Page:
way is obtained via the development process.

Policy TD 1.20. Where appropriate utilize transportation management strategies that may reduce traffic volumes:

Strategy TD 1.20.1. Consider and implement as may be appropriate transportation demand management (TDM) strategies to mitigate potential adverse impacts of new development on the transportation system and to assist in maintaining “concurrency.” Such measures may include:

  • Educational programs to encourage bicycling, pedestrian activities, transit use, and

  • Implementation of Goals TM 1, TM2 and TA 3 and strategy TD1.20.2.

Strategy TD1.20.2. Encourage large employers to consider commute

trip reduction (CTR) programs including:

  • Commuter Financial Incentives (such as Transit Allowances).

  • Rideshare Matching.

  • Alternative Scheduling (Flextime and Compressed Work Weeks).

  • Telework and telecommuting

  • Walking and Cycling Encouragement. and Improvements.

  • Bicycle Parking and Changing Facilities.

  • Transit Encouragement programs.

Regional Transportation Policies

Goal TR 1- To facilitate effective use of the transportation system through coordination of transportation facilities and services for all types of motorized and non-motorized transportation throughout the county.
Policy TR 1.1. Work with Ben Franklin Transit to increase transit accessibility

in the community by adding buses and bus routes.

Policy TR 1.2. Maximize vanpooling opportunities for commuters who travel in and out of the City.
Policy TR 1.3. Actively participate in the development of regional transportation facilities to ensure that the City's transportation needs are incorporated in regional system planning.
Policy TR 1.4. Encourage the establishment of regional system of park-and-ride lots.

GOAL TR 2 To provide a local transportation system that is coordinated and consistent with the regional transportation network.

Policy TR 2.1. Coordinate with Benton County, the Regional Transportation Planning Organization, and other affected groups and agencies to establish an integrated planning effort that ensures consistency and compatibility between transportation plans and objectives.
Policy TR 2.2. Coordinate with the State Department of Transportation in the review of development requests adjacent to or impacting I-82.

Strategy TR 2.2.1. Provide an environmental buffer strip between state

routes and adjacent uses to minimize disturbance due to noise and other highway impacts.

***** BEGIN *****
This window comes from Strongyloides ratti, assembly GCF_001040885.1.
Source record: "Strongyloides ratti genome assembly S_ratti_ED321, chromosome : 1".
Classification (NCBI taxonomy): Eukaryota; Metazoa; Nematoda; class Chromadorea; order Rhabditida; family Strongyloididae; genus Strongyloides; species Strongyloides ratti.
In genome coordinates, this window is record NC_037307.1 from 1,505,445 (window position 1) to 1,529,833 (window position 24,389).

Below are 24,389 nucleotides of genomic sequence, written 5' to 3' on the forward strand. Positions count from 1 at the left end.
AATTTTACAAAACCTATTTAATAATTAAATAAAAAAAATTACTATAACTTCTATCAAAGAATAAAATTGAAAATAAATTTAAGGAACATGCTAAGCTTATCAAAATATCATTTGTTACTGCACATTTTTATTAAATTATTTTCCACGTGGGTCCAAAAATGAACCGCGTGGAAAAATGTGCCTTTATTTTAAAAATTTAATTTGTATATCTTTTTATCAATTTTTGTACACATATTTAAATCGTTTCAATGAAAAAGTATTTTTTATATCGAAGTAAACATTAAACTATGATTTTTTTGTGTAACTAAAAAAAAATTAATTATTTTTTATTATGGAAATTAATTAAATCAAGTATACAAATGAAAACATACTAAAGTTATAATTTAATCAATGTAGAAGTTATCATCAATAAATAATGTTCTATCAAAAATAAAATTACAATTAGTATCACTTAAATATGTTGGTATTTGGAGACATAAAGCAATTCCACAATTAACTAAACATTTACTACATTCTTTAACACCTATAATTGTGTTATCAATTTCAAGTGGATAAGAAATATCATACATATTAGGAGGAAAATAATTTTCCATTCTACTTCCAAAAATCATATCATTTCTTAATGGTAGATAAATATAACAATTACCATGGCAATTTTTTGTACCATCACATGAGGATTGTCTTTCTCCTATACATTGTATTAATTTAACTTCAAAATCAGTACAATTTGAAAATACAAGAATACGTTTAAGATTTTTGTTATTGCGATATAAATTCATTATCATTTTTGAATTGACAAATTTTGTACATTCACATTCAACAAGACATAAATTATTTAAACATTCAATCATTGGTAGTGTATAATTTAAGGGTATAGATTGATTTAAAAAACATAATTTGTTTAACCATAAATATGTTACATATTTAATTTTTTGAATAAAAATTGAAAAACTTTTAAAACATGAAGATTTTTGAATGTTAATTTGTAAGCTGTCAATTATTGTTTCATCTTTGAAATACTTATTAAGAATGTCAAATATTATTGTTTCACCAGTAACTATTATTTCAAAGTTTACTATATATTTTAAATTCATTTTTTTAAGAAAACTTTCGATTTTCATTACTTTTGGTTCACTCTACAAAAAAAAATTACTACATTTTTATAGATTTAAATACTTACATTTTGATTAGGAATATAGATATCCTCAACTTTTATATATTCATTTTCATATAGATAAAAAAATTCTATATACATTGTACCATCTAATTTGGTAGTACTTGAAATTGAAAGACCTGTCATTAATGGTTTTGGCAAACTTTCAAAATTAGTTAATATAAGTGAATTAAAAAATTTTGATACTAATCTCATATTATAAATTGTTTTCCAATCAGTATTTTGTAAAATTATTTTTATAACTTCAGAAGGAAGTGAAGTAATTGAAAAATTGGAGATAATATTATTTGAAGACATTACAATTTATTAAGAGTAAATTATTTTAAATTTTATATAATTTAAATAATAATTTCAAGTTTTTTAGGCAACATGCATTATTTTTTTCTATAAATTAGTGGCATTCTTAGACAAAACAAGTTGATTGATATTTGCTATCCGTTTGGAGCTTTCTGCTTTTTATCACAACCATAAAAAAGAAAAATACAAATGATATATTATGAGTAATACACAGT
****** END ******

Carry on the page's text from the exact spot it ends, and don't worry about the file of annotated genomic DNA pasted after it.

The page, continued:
Policy TR 2.3. Involve affected neighborhoods and other interested citizens and groups in the planning of street improvement projects.

Transportation Planning Policies

Goal TP 1 - To distribute transportation costs and benefits equitably; and to provide for consistency and fairness in establishing priorities for transportation expenditures.

Policy TP 1.1. Require the developer/project applicant to finance all on-site and

necessary off-site transportation improvement projects that are required to mitigate project impacts under the State Environmental Policy Act (SEPA). Levels of service must be defined when devising impact fee formulae.

Policy TP 1.2. Make transportation and circulation corridors multi-functional that

include roads and utilities, as well pedestrian, and bike routes in integrated systems.

Policy TP 1.3. Locate, design, and install transportation and circulation facilities to

meet reasonably foreseeable future needs.

Policy TP 1.4. Develop and improve transportation networks and facilities

commensurate with existing and future land use and development patterns. The City road programs, trails, and the like should not only consider engineering aspects, but the rate and type of development expected to occur in proximity to proposed transportation improvements. Whenever a new transportation route or facility is created or an existing one improved or expanded, it should be done so in support of the policies contained in this Comprehensive Plan.

Policy TP 1.5. Integrate public awareness and review into any proposed

transportation plan, program, or project.

Policy TP 1.6. Locate and design facilities associated with transportation and

circulation with respect to such natural features as topography, soils, geology, floodplains, streams, shorelines, marshes and aquifer recharge areas.

Policy TP 1.7. Clearly and completely sign or otherwise mark circulation routes,

particularly the City roads, to facilitate convenient travel for the public and efficient service-delivery for emergency vehicles.

Policy TP 1.8. In order to provide traffic safety, and to minimize public

expenditures, incorporate limited-access provisions into road circulation routes wherever possible. Jointly-used residential driveway, and commercial or residential frontage roads should